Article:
causes o f our failure to find the expected step. The worldhasceasedtobeours.
Inthelossoftheworldwetranslateourselvesintothe temporal limit describing the loss
of the world as going, in the moment's notice in whichReproduced with permission of
the copyright owner. Further reproduction prohibited without permission.362
we find our feet have expectations, and the gone, in which we understand ourselves
as acteduponbytheworld. Thistranslationgeneratesthesubjunctivepossibilitiesasan
unexplained why in which I cannot choose, nor function myself within or as a
subjunctive mode. Iamanobjecttotheworld:apuppet.Doctors and nurses, "masked actors"
surround you the patient becoming a body becoming a piece o f furniture, that which
holds humans above the earth, temporary foundations of our humanity as against our
animality. We have become the ground of our being, nothing but organs, bones, and
gristle. How is being surrounded by actors, this could be a description of a
cocktail party, surrounded by cocks screeching "Co co rico co co rico," different
from having "everything about you [ajrranged to support you in the role you have
chosen"? One has been excluded from the actor's guild, from the set of
possibilities from which one can choose to be. As "the centre o f reality" I
subject the world to the whims of possibility defining me. To be in a world is to
be an object within someone else's world. As an object I have been condensed into
the contentless syntax defined as the limit, the tangent between going and gone, an
object to others: a chair.A patient on the table, already an object, awaits death:
He who was living is now deadWe who were living are now dyingWith a little
patience.We are dying and, like the Sibyl, we are not (yet?) able to reach that
point of absolute dissolution.
Herdesirefordeath,however,isreplacedintheselineswithpatience. Tobe patient is to
endure. Endurance builds up an idea of identity: a continuity of being in the
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without permission.363
midst of events. Thus, its primary meaning is indurate, or to harden, to establish
a perspectiveandanidentityunaffectedbyexternalreality. Asacorollary,therefore,
enduranceistheextensionofbeingfromonepointtoanother. Thisdefinitionexposesthe
underlying conception o f being from which the primary meaning is derived. Patience
transcends immediate conditions by a strict condensation of identity away from the
destructive change threatening it. Patience, therefore, becomes the action o f
living, or the extension ofthe principle oflife, inthe midst ofdecay and death. Yet
we were alive inthe past, for we are dying now. Thus, this extension becomes an
extension o f the past moment ofliving into the decay ofthe present: a
reverberation ofspring among the mountains o f desert rock.
Thisreverberationrepresentsthedynamicforceofbecoming. Itsexistenceinthe dying
world, however, is by virtue of its hardened endurable form. Consequently, it
cannot become the actuality of spring, for it cannot break through its own opaque
and hardened being. Thus we cannot see spring, just as we cannot see the past. All
that remains is sound. Patience transcends the present, but the direction o f this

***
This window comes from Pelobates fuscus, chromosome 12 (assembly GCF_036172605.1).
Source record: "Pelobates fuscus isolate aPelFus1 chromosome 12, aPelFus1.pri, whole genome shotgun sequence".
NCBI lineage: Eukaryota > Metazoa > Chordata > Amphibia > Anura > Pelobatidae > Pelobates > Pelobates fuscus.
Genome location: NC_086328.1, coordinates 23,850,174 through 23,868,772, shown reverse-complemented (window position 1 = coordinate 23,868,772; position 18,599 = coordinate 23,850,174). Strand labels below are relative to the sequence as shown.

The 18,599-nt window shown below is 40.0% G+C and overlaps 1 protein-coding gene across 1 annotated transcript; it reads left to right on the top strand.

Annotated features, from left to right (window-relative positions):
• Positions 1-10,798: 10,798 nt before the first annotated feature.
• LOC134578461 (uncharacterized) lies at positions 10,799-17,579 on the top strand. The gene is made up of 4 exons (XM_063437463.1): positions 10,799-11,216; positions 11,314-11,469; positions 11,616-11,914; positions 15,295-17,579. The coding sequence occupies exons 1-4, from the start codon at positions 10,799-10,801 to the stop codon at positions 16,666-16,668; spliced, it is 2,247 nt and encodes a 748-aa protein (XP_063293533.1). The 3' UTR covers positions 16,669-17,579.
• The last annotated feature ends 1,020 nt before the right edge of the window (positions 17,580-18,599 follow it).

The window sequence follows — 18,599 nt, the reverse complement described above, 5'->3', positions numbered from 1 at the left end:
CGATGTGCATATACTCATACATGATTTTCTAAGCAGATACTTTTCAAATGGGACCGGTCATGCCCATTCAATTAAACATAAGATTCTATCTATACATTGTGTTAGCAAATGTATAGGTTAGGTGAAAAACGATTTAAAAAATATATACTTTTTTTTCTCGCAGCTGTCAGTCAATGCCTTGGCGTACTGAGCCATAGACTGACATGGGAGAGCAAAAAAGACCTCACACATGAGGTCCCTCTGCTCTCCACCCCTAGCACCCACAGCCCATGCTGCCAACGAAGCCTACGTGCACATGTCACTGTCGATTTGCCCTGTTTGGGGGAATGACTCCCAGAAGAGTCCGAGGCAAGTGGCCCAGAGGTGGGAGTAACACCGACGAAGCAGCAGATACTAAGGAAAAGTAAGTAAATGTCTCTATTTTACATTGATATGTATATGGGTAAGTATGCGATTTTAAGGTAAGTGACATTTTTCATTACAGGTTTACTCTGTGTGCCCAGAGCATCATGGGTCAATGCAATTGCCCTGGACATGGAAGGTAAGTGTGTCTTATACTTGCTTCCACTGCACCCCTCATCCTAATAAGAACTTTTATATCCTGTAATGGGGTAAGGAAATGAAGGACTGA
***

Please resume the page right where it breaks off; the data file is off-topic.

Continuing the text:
transcendence istowardthepast(anegativedirectioninrelationtotime).
Thus,itcannotbridgethegap between the present and the future; it is not a positive
recreative transformation between an identity in the present and a potential
identity in some future present.We have left the paralysis of the Sibyl's non-
transcendent realm. But we have yet to direct this recreative transcendence into
the actuality o f nature, where it can become more than a mere sound. Our patience
describes the content between 'a moment's notice' and the note we leave behind as
the subjunctive. Life is counterfactual.Reproduced with permission of the copyright
owner. Further reproduction prohibited without permission.364
This is life in The Waste Land (the waste land): Here is not water but only rock
Rock and no water and the sandy roadThe road winding above among the mountains
Which are the mountains ofrock without waterThis "here' consists o f impenetrable
identities called rocks and the idea o f absent water. "Here is not water. .
asserts existence (here) through negation. Thus, this world consists ofthe idea
ofwater, our abilityto negate this idea, and rocks. This initial 'Here' has a
universalizing force (in that it seems to describe a world or a state) such that a
logical structure emerges: rocks = not-water. This is not, however, an analytic
synonymy, but rather a conception o f meaning as identity which expresses the law o
f the excluded middle. But the not-water negates the idea of water attached to the
poetic voice. This T , or the poem, is the excluded middle, an excluded limit, who,
or which, points toward the water it negates and toward the not-water which is the
rock. I use the phrase 'not-water which is the rock' because what is being asserted
is 'Here is this world' or simply 'here is only rock'. This voice or this line by
articulating the existent through both negation and assertion determines this voice
or this line for us as the categorical marker among indicative identity (this is
rock: and thus the logic o f reference), semantic identity (this is not-water: and
thus a logic o f meaning), and subjunctive abstraction (this could be water:the
logic o f possibility). These lines could describe our condition.This world expands